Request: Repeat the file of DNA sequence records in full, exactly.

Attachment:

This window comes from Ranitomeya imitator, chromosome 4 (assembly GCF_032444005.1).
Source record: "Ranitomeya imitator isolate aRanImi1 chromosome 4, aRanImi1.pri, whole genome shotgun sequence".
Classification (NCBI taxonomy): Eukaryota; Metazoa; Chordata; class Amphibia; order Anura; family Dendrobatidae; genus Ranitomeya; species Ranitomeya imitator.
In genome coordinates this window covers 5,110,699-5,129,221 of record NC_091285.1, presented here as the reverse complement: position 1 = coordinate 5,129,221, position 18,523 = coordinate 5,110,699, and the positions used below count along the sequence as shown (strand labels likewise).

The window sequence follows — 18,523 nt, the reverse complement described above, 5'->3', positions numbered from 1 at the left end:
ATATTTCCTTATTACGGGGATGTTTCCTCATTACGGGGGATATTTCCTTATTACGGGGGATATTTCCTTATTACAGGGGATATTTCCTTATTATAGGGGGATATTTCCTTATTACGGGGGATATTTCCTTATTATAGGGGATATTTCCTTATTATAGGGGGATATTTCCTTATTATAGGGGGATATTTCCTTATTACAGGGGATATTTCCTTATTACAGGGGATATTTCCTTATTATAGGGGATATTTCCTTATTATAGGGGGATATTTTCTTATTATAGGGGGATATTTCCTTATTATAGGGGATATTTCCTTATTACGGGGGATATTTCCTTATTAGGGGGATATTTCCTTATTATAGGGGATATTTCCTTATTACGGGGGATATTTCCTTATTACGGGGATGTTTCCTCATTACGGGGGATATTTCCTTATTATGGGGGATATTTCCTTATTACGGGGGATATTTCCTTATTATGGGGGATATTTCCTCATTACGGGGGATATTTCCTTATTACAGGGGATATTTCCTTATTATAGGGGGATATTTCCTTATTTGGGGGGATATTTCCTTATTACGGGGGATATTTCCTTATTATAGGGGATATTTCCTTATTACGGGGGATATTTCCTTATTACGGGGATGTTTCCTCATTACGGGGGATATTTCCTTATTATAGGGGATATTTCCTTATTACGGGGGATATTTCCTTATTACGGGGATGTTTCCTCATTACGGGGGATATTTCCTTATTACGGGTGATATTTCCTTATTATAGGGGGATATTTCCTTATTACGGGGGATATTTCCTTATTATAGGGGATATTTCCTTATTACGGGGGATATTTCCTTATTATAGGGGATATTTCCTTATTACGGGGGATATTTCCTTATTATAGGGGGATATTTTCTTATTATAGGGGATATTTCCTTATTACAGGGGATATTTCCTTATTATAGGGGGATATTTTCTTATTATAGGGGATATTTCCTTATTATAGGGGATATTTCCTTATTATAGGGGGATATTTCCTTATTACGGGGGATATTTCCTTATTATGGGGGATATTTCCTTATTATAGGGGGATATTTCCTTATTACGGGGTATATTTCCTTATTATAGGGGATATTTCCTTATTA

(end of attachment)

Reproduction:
This window comes from Ranitomeya imitator, chromosome 4 (assembly GCF_032444005.1).
Source record: "Ranitomeya imitator isolate aRanImi1 chromosome 4, aRanImi1.pri, whole genome shotgun sequence".
Classification (NCBI taxonomy): Eukaryota; Metazoa; Chordata; class Amphibia; order Anura; family Dendrobatidae; genus Ranitomeya; species Ranitomeya imitator.
In genome coordinates this window covers 5,110,699-5,129,221 of record NC_091285.1, presented here as the reverse complement: position 1 = coordinate 5,129,221, position 18,523 = coordinate 5,110,699, and the positions used below count along the sequence as shown (strand labels likewise).

The window sequence follows — 18,523 nt, the reverse complement described above, 5'->3', positions numbered from 1 at the left end:
ATATTTCCTTATTACGGGGATGTTTCCTCATTACGGGGGATATTTCCTTATTACGGGGGATATTTCCTTATTACAGGGGATATTTCCTTATTATAGGGGGATATTTCCTTATTACGGGGGATATTTCCTTATTATAGGGGATATTTCCTTATTATAGGGGGATATTTCCTTATTATAGGGGGATATTTCCTTATTACAGGGGATATTTCCTTATTACAGGGGATATTTCCTTATTATAGGGGATATTTCCTTATTATAGGGGGATATTTTCTTATTATAGGGGGATATTTCCTTATTATAGGGGATATTTCCTTATTACGGGGGATATTTCCTTATTAGGGGGATATTTCCTTATTATAGGGGATATTTCCTTATTACGGGGGATATTTCCTTATTACGGGGATGTTTCCTCATTACGGGGGATATTTCCTTATTATGGGGGATATTTCCTTATTACGGGGGATATTTCCTTATTATGGGGGATATTTCCTCATTACGGGGGATATTTCCTTATTACAGGGGATATTTCCTTATTATAGGGGGATATTTCCTTATTTGGGGGGATATTTCCTTATTACGGGGGATATTTCCTTATTATAGGGGATATTTCCTTATTACGGGGGATATTTCCTTATTACGGGGATGTTTCCTCATTACGGGGGATATTTCCTTATTATAGGGGATATTTCCTTATTACGGGGGATATTTCCTTATTACGGGGATGTTTCCTCATTACGGGGGATATTTCCTTATTACGGGTGATATTTCCTTATTATAGGGGGATATTTCCTTATTACGGGGGATATTTCCTTATTATAGGGGATATTTCCTTATTACGGGGGATATTTCCTTATTATAGGGGATATTTCCTTATTACGGGGGATATTTCCTTATTATAGGGGGATATTTTCTTATTATAGGGGATATTTCCTTATTACAGGGGATATTTCCTTATTATAGGGGGATATTTTCTTATTATAGGGGATATTTCCTTATTATAGGGGATATTTCCTTATTATAGGGGGATATTTCCTTATTACGGGGGATATTTCCTTATTATGGGGGATATTTCCTTATTATAGGGGGATATTTCCTTATTACGGGGTATATTTCCTTATTATAGGGGATATTTCCTTATTA